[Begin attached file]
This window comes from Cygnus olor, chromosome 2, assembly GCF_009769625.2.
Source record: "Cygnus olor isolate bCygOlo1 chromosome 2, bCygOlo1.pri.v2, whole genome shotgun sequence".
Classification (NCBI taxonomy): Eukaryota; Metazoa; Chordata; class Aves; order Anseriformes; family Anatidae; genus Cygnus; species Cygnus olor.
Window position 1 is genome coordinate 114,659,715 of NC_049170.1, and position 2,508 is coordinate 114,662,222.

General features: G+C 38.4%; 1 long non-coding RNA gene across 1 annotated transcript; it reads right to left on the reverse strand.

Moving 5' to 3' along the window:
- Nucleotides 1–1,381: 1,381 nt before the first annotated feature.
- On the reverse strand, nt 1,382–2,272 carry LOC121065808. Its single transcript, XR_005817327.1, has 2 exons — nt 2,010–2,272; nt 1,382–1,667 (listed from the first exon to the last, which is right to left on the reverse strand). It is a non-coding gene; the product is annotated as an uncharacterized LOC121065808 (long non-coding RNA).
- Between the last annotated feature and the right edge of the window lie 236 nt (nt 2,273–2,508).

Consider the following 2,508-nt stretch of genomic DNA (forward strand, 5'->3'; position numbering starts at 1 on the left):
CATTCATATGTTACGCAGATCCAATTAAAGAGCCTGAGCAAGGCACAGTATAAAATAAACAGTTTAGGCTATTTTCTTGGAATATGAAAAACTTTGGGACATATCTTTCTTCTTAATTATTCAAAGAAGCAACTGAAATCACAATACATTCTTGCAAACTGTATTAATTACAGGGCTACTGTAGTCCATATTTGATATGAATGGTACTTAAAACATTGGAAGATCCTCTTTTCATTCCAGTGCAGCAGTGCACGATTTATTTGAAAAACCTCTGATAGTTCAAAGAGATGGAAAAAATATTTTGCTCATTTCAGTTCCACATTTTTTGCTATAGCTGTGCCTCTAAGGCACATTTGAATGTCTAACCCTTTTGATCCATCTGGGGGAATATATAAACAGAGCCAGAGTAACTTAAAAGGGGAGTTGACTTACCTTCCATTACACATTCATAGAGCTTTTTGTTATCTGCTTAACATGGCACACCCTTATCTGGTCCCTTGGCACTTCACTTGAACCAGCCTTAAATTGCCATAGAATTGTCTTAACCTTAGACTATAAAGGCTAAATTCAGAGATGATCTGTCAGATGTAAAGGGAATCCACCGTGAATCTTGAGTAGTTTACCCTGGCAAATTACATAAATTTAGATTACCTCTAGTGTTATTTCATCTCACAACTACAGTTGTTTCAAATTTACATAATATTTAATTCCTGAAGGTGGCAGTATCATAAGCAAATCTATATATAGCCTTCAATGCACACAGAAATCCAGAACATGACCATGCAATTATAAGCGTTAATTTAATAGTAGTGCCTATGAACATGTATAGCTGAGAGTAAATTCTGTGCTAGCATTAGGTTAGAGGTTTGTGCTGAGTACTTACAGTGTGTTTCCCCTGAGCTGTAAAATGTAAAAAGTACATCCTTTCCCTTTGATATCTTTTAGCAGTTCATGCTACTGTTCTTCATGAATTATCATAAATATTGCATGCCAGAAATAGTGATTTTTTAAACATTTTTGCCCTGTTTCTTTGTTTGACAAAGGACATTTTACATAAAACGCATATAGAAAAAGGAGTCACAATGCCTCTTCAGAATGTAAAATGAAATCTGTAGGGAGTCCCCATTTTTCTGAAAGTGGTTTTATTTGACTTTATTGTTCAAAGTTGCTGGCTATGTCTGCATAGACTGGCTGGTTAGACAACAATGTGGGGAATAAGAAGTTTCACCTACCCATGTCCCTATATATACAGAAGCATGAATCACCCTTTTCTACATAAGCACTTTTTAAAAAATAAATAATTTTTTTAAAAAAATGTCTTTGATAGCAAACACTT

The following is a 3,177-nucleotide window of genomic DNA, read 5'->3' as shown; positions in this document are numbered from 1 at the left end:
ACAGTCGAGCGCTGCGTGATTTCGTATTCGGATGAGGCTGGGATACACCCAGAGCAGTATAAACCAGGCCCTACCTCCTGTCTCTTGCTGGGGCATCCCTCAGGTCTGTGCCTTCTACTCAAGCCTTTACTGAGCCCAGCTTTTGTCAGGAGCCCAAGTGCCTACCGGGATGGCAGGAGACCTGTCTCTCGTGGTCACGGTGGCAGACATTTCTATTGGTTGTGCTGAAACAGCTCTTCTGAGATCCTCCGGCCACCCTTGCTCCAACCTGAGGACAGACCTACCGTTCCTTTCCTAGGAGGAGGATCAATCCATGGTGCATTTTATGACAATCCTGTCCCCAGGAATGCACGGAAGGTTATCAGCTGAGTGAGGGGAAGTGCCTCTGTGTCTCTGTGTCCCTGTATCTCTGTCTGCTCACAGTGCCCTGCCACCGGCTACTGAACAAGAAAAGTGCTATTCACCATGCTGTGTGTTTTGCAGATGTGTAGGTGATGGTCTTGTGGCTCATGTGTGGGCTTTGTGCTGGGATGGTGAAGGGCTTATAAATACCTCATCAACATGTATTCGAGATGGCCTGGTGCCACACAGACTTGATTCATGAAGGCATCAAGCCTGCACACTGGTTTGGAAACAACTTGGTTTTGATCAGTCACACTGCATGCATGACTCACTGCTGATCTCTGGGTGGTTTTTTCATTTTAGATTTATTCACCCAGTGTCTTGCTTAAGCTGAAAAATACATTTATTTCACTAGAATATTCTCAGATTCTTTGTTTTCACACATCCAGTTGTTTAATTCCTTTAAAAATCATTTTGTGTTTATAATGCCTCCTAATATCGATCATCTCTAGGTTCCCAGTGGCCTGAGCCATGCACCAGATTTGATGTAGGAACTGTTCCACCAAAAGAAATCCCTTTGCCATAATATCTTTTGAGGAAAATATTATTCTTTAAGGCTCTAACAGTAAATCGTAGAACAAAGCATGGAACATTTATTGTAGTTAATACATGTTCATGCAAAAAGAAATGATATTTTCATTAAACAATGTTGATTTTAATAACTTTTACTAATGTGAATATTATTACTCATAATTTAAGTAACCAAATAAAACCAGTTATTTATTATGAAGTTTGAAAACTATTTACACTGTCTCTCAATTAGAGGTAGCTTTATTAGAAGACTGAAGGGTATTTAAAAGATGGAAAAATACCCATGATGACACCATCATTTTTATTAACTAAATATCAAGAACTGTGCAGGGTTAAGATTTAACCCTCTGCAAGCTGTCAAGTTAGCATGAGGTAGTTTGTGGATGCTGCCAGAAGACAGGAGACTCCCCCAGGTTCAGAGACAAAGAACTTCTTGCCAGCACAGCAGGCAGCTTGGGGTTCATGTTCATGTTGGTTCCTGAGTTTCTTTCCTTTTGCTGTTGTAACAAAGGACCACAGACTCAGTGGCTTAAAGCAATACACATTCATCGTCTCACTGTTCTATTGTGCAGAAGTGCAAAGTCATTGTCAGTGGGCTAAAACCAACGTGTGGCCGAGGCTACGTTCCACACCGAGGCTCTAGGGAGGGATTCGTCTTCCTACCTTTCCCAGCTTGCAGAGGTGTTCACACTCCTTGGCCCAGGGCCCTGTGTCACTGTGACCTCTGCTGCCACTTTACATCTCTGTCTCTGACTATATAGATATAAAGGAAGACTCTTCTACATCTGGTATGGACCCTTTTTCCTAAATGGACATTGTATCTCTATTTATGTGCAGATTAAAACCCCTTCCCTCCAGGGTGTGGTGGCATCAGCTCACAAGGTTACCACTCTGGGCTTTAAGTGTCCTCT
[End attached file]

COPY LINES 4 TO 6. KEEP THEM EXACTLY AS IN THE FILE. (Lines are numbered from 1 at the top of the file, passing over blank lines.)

Window position 1 is genome coordinate 114,659,715 of NC_049170.1, and position 2,508 is coordinate 114,662,222.

General features: G+C 38.4%; 1 long non-coding RNA gene across 1 annotated transcript; it reads right to left on the reverse strand.

Moving 5' to 3' along the window: